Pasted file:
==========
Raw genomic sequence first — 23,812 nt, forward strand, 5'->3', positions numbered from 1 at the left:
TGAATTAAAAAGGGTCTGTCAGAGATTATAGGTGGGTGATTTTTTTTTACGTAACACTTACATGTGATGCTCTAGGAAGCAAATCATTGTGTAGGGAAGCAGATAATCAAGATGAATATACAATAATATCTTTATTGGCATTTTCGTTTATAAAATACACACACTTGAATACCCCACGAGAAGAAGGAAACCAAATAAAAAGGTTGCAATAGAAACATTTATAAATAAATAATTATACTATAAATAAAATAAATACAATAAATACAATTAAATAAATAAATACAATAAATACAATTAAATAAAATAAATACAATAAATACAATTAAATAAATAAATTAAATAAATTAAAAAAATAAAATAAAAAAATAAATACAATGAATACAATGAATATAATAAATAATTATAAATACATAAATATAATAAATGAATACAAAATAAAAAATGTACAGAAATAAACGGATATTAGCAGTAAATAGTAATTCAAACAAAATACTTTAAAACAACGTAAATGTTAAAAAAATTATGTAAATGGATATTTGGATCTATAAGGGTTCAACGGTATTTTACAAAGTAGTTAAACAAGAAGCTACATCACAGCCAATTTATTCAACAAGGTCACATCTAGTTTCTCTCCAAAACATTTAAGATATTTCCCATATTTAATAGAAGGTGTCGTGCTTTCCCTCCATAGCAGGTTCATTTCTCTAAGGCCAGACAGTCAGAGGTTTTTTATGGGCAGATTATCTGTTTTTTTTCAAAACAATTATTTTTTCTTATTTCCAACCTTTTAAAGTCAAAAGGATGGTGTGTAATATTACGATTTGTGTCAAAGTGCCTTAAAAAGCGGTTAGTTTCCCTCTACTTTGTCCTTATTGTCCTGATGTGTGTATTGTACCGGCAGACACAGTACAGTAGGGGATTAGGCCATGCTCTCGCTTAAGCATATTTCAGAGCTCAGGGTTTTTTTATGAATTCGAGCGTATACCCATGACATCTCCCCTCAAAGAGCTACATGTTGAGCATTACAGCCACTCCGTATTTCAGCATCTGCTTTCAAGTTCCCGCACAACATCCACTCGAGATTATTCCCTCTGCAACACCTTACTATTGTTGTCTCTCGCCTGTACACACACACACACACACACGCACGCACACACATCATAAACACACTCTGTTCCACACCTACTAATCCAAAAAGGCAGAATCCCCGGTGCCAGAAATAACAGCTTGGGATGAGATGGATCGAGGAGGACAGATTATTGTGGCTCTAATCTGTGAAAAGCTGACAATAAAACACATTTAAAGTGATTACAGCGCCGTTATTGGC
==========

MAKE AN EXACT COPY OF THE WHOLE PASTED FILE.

Raw genomic sequence first — 23,812 nt, forward strand, 5'->3', positions numbered from 1 at the left:
TGAATTAAAAAGGGTCTGTCAGAGATTATAGGTGGGTGATTTTTTTTTACGTAACACTTACATGTGATGCTCTAGGAAGCAAATCATTGTGTAGGGAAGCAGATAATCAAGATGAATATACAATAATATCTTTATTGGCATTTTCGTTTATAAAATACACACACTTGAATACCCCACGAGAAGAAGGAAACCAAATAAAAAGGTTGCAATAGAAACATTTATAAATAAATAATTATACTATAAATAAAATAAATACAATAAATACAATTAAATAAATAAATACAATAAATACAATTAAATAAAATAAATACAATAAATACAATTAAATAAATAAATTAAATAAATTAAAAAAATAAAATAAAAAAATAAATACAATGAATACAATGAATATAATAAATAATTATAAATACATAAATATAATAAATGAATACAAAATAAAAAATGTACAGAAATAAACGGATATTAGCAGTAAATAGTAATTCAAACAAAATACTTTAAAACAACGTAAATGTTAAAAAAATTATGTAAATGGATATTTGGATCTATAAGGGTTCAACGGTATTTTACAAAGTAGTTAAACAAGAAGCTACATCACAGCCAATTTATTCAACAAGGTCACATCTAGTTTCTCTCCAAAACATTTAAGATATTTCCCATATTTAATAGAAGGTGTCGTGCTTTCCCTCCATAGCAGGTTCATTTCTCTAAGGCCAGACAGTCAGAGGTTTTTTATGGGCAGATTATCTGTTTTTTTTCAAAACAATTATTTTTTCTTATTTCCAACCTTTTAAAGTCAAAAGGATGGTGTGTAATATTACGATTTGTGTCAAAGTGCCTTAAAAAGCGGTTAGTTTCCCTCTACTTTGTCCTTATTGTCCTGATGTGTGTATTGTACCGGCAGACACAGTACAGTAGGGGATTAGGCCATGCTCTCGCTTAAGCATATTTCAGAGCTCAGGGTTTTTTTATGAATTCGAGCGTATACCCATGACATCTCCCCTCAAAGAGCTACATGTTGAGCATTACAGCCACTCCGTATTTCAGCATCTGCTTTCAAGTTCCCGCACAACATCCACTCGAGATTATTCCCTCTGCAACACCTTACTATTGTTGTCTCTCGCCTGTACACACACACACACACACACGCACGCACACACATCATAAACACACTCTGTTCCACACCTACTAATCCAAAAAGGCAGAATCCCCGGTGCCAGAAATAACAGCTTGGGATGAGATGGATCGAGGAGGACAGATTATTGTGGCTCTAATCTGTGAAAAGCTGACAATAAAACACATTTAAAGTGATTACAGCGCCGTTATTGGC